(30) days after the date of publication of this notice.









ZHIVARGO LAING

provide a favourable jurisdic-
tion for locating and servicing
of operational subsidiaries and
assets of corporate entities
wishing to undertake business
or make private capital invest-
ment in the Americas and
emerging markets.

* To facilitate residency for
clients requires accentuating
and marketing the quality
lifestyle offering of the
Bahamas, continuing to stream-
line immigration procedures
and defining and targeting ben-
efits for high net worth individ-
uals through their presence in
the Bahamas.

There are 10 identified areas
of opportunity that can be sup-
ported through the Vision, and
whose potential should be
viewed from an integrated per-
spective.

1. Private Wealth Manage-
ment

2. International Insurance

3. Fund Management and
Administration

JOHN DELANEY

4. Private Equity

5. Corporate Headquarters
(international companies with a
physical presence)

6. E-commerce/Data Services

7. Arbitration Centre

8. International Maritime
Services (Yacht Registry)

9. International Aviation Ser-
vices (Aircraft Registry)

10. Fulfillment Centre
(Freeport Air/Sea Port)

“The country and the indus-
try both stand to benefit from
the realisation of our Vision,”
said minister of state for
finance, Zhivargo Laing. The
benefits to a holistic approach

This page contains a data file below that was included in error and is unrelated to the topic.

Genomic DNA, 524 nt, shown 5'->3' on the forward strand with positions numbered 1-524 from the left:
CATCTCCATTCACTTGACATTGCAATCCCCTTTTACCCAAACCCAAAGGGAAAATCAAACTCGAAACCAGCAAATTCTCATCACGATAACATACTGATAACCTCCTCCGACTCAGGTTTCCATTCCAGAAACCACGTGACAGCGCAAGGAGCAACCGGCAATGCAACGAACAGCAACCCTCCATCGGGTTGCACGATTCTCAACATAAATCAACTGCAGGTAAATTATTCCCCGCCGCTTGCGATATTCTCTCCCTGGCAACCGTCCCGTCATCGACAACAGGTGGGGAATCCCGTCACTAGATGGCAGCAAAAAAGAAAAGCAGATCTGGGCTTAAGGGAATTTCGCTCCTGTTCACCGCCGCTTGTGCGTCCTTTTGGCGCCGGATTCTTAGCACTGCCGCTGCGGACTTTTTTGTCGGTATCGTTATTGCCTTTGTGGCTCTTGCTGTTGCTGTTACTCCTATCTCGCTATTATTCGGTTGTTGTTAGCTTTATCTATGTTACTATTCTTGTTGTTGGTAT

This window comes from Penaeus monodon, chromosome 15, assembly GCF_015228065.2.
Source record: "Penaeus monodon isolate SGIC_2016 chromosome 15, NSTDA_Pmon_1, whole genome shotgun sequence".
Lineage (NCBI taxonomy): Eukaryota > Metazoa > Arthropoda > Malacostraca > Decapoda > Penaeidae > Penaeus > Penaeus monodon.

to growing the various interna-
tional business sectors include:

* Sustaining and growing the
existing financial services con-
tribution to the economy.

* Promoting overall eco-
nomic growth within the coun-
try.

* Creating high quality jobs
for Bahamians.

* Expanding opportunities

MUA

NOTICE is hereby given that MARJORIE MOLTIMER
of SUNSHINE PARK, P.O.BOX-CR55083, NASSAU,
BAHAMAS, is applying to the Minister responsible for
Nationality and Citizenship, for registration/naturalization
as a citizen of The Bahamas, and that any person
who knows any reason why registration/naturalization
should not be granted, should send a written and
signed statement of the facts within twenty-eight
days from the 18 day of JUNE, 2010 to the Minister
responsible for nationality and Citizenship, P.O. Box

N-7147, Nassau, Bahamas.

PRICEWATERHOUSE( COPERS

POSITIONS AVAILABLE FOR
SPA SENIOR ASSOCIATES

Job Description

TO DISCUSS STORIES ON THIS PAGE LOG ON TO WWW.TRIBUNE242.COM

PricewaterhouseCoopers has vacancies for qualified Senior Associates
within our Systems and Process Assurance (SPA) practice. As a member
of the SPA team, you will provide services related to controls around the
financial reporting process, including business process and information
technology management controls.

Requirements

* Proven experience in identifying, evaluating and testing information
technology and or business process controls, having worked in
the accountancy profession for a minimum of three (3) years.

* A strong academic record and has a professional accountancy
qualification and/or the CISA qualification.

* Sound business awareness, excellent communication skills and
personal initiative.

* The ability to work as part of a team, as well as independently.

* The ability to build and manage internal and external relationships.

* Proficient understanding of security and control for some of the
following technologies and/or enterprise applications: Unix, Windows
Server 2003, Windows Server 2008, OS/400, SQL Server, Oracle
database, SAP, Peoplesoft, and JD Edwards.

* Working knowledge of information technology general controls
concepts in the areas of systems development, change management,